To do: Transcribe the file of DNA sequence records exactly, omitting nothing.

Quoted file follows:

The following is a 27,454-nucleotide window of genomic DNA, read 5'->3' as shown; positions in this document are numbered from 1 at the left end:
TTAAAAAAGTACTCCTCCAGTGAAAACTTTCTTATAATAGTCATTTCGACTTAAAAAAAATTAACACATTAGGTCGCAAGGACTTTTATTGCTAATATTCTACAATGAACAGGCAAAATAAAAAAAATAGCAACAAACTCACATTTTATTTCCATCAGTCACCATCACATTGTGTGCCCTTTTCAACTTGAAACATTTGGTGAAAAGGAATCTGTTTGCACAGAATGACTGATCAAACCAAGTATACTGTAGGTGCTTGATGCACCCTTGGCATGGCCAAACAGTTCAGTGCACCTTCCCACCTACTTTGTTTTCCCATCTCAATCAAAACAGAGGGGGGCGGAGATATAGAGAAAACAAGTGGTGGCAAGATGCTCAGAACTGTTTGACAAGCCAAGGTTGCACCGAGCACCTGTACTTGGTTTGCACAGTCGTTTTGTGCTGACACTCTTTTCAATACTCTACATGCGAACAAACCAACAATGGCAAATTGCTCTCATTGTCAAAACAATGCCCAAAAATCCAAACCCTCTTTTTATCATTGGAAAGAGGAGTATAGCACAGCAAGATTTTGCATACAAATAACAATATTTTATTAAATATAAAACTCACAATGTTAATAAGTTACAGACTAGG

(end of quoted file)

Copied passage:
The following is a 27,454-nucleotide window of genomic DNA, read 5'->3' as shown; positions in this document are numbered from 1 at the left end:
TTAAAAAAGTACTCCTCCAGTGAAAACTTTCTTATAATAGTCATTTCGACTTAAAAAAAATTAACACATTAGGTCGCAAGGACTTTTATTGCTAATATTCTACAATGAACAGGCAAAATAAAAAAAATAGCAACAAACTCACATTTTATTTCCATCAGTCACCATCACATTGTGTGCCCTTTTCAACTTGAAACATTTGGTGAAAAGGAATCTGTTTGCACAGAATGACTGATCAAACCAAGTATACTGTAGGTGCTTGATGCACCCTTGGCATGGCCAAACAGTTCAGTGCACCTTCCCACCTACTTTGTTTTCCCATCTCAATCAAAACAGAGGGGGGCGGAGATATAGAGAAAACAAGTGGTGGCAAGATGCTCAGAACTGTTTGACAAGCCAAGGTTGCACCGAGCACCTGTACTTGGTTTGCACAGTCGTTTTGTGCTGACACTCTTTTCAATACTCTACATGCGAACAAACCAACAATGGCAAATTGCTCTCATTGTCAAAACAATGCCCAAAAATCCAAACCCTCTTTTTATCATTGGAAAGAGGAGTATAGCACAGCAAGATTTTGCATACAAATAACAATATTTTATTAAATATAAAACTCACAATGTTAATAAGTTACAGACTAGG